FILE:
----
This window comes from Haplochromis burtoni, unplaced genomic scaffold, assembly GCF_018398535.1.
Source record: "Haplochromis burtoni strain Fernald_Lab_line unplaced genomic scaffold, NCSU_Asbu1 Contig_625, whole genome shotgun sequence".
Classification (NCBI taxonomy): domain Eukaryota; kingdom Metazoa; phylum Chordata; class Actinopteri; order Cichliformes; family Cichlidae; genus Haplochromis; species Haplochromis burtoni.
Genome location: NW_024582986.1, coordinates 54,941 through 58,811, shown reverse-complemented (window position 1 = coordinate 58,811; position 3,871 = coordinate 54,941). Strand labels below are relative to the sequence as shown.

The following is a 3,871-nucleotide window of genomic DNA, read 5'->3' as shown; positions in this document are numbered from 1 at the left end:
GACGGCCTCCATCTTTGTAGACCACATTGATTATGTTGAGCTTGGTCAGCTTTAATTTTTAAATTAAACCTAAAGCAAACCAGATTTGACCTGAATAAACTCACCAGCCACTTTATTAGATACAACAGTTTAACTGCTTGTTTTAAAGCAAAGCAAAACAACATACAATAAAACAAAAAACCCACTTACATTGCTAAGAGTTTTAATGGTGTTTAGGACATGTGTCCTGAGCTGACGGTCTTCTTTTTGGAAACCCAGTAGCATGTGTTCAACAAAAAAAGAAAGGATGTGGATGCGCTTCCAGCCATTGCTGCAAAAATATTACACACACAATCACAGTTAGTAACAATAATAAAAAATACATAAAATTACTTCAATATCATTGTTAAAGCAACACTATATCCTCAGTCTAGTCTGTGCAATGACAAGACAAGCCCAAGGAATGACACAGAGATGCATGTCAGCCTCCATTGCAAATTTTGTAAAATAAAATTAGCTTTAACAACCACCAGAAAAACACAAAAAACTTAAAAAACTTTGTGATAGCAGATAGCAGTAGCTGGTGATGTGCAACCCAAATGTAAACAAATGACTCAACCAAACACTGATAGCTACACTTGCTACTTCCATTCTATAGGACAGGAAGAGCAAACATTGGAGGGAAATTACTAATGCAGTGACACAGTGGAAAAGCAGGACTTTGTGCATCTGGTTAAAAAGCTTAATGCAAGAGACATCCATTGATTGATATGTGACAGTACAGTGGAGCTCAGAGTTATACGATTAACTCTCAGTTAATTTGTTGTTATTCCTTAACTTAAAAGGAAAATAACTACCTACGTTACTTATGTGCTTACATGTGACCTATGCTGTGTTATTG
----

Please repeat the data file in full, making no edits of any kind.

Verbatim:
This window comes from Haplochromis burtoni, unplaced genomic scaffold, assembly GCF_018398535.1.
Source record: "Haplochromis burtoni strain Fernald_Lab_line unplaced genomic scaffold, NCSU_Asbu1 Contig_625, whole genome shotgun sequence".
Classification (NCBI taxonomy): domain Eukaryota; kingdom Metazoa; phylum Chordata; class Actinopteri; order Cichliformes; family Cichlidae; genus Haplochromis; species Haplochromis burtoni.
Genome location: NW_024582986.1, coordinates 54,941 through 58,811, shown reverse-complemented (window position 1 = coordinate 58,811; position 3,871 = coordinate 54,941). Strand labels below are relative to the sequence as shown.

The following is a 3,871-nucleotide window of genomic DNA, read 5'->3' as shown; positions in this document are numbered from 1 at the left end:
GACGGCCTCCATCTTTGTAGACCACATTGATTATGTTGAGCTTGGTCAGCTTTAATTTTTAAATTAAACCTAAAGCAAACCAGATTTGACCTGAATAAACTCACCAGCCACTTTATTAGATACAACAGTTTAACTGCTTGTTTTAAAGCAAAGCAAAACAACATACAATAAAACAAAAAACCCACTTACATTGCTAAGAGTTTTAATGGTGTTTAGGACATGTGTCCTGAGCTGACGGTCTTCTTTTTGGAAACCCAGTAGCATGTGTTCAACAAAAAAAGAAAGGATGTGGATGCGCTTCCAGCCATTGCTGCAAAAATATTACACACACAATCACAGTTAGTAACAATAATAAAAAATACATAAAATTACTTCAATATCATTGTTAAAGCAACACTATATCCTCAGTCTAGTCTGTGCAATGACAAGACAAGCCCAAGGAATGACACAGAGATGCATGTCAGCCTCCATTGCAAATTTTGTAAAATAAAATTAGCTTTAACAACCACCAGAAAAACACAAAAAACTTAAAAAACTTTGTGATAGCAGATAGCAGTAGCTGGTGATGTGCAACCCAAATGTAAACAAATGACTCAACCAAACACTGATAGCTACACTTGCTACTTCCATTCTATAGGACAGGAAGAGCAAACATTGGAGGGAAATTACTAATGCAGTGACACAGTGGAAAAGCAGGACTTTGTGCATCTGGTTAAAAAGCTTAATGCAAGAGACATCCATTGATTGATATGTGACAGTACAGTGGAGCTCAGAGTTATACGATTAACTCTCAGTTAATTTGTTGTTATTCCTTAACTTAAAAGGAAAATAACTACCTACGTTACTTATGTGCTTACATGTGACCTATGCTGTGTTATTG